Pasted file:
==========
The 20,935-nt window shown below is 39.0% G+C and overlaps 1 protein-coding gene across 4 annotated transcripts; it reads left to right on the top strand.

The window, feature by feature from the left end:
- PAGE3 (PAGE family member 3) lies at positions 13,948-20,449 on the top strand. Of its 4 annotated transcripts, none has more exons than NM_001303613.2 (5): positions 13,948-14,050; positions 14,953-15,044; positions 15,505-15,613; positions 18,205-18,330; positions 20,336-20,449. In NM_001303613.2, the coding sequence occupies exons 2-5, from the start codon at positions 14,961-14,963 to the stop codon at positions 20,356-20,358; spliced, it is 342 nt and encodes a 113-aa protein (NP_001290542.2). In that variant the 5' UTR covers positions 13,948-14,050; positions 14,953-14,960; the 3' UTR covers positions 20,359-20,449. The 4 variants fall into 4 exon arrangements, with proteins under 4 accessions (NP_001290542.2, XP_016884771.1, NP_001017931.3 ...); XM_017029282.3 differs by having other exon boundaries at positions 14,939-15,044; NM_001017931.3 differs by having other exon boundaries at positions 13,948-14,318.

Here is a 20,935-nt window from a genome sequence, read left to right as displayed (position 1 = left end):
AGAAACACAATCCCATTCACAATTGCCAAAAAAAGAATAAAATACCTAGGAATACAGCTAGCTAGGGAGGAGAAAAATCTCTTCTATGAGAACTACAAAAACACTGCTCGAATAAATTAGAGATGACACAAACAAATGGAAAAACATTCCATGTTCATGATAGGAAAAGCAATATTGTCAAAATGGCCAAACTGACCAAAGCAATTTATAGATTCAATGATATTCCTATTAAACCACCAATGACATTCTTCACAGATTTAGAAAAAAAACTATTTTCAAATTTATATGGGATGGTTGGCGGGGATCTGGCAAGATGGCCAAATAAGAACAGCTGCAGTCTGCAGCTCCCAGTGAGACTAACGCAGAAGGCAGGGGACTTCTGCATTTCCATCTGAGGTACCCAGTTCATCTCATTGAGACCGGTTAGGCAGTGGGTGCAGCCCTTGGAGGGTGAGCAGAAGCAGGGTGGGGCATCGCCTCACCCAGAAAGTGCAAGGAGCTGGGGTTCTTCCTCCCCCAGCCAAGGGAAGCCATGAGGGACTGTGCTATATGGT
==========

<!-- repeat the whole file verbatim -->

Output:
The 20,935-nt window shown below is 39.0% G+C and overlaps 1 protein-coding gene across 4 annotated transcripts; it reads left to right on the top strand.

The window, feature by feature from the left end:
- PAGE3 (PAGE family member 3) lies at positions 13,948-20,449 on the top strand. Of its 4 annotated transcripts, none has more exons than NM_001303613.2 (5): positions 13,948-14,050; positions 14,953-15,044; positions 15,505-15,613; positions 18,205-18,330; positions 20,336-20,449. In NM_001303613.2, the coding sequence occupies exons 2-5, from the start codon at positions 14,961-14,963 to the stop codon at positions 20,356-20,358; spliced, it is 342 nt and encodes a 113-aa protein (NP_001290542.2). In that variant the 5' UTR covers positions 13,948-14,050; positions 14,953-14,960; the 3' UTR covers positions 20,359-20,449. The 4 variants fall into 4 exon arrangements, with proteins under 4 accessions (NP_001290542.2, XP_016884771.1, NP_001017931.3 ...); XM_017029282.3 differs by having other exon boundaries at positions 14,939-15,044; NM_001017931.3 differs by having other exon boundaries at positions 13,948-14,318.

Here is a 20,935-nt window from a genome sequence, read left to right as displayed (position 1 = left end):
AGAAACACAATCCCATTCACAATTGCCAAAAAAAGAATAAAATACCTAGGAATACAGCTAGCTAGGGAGGAGAAAAATCTCTTCTATGAGAACTACAAAAACACTGCTCGAATAAATTAGAGATGACACAAACAAATGGAAAAACATTCCATGTTCATGATAGGAAAAGCAATATTGTCAAAATGGCCAAACTGACCAAAGCAATTTATAGATTCAATGATATTCCTATTAAACCACCAATGACATTCTTCACAGATTTAGAAAAAAAACTATTTTCAAATTTATATGGGATGGTTGGCGGGGATCTGGCAAGATGGCCAAATAAGAACAGCTGCAGTCTGCAGCTCCCAGTGAGACTAACGCAGAAGGCAGGGGACTTCTGCATTTCCATCTGAGGTACCCAGTTCATCTCATTGAGACCGGTTAGGCAGTGGGTGCAGCCCTTGGAGGGTGAGCAGAAGCAGGGTGGGGCATCGCCTCACCCAGAAAGTGCAAGGAGCTGGGGTTCTTCCTCCCCCAGCCAAGGGAAGCCATGAGGGACTGTGCTATATGGT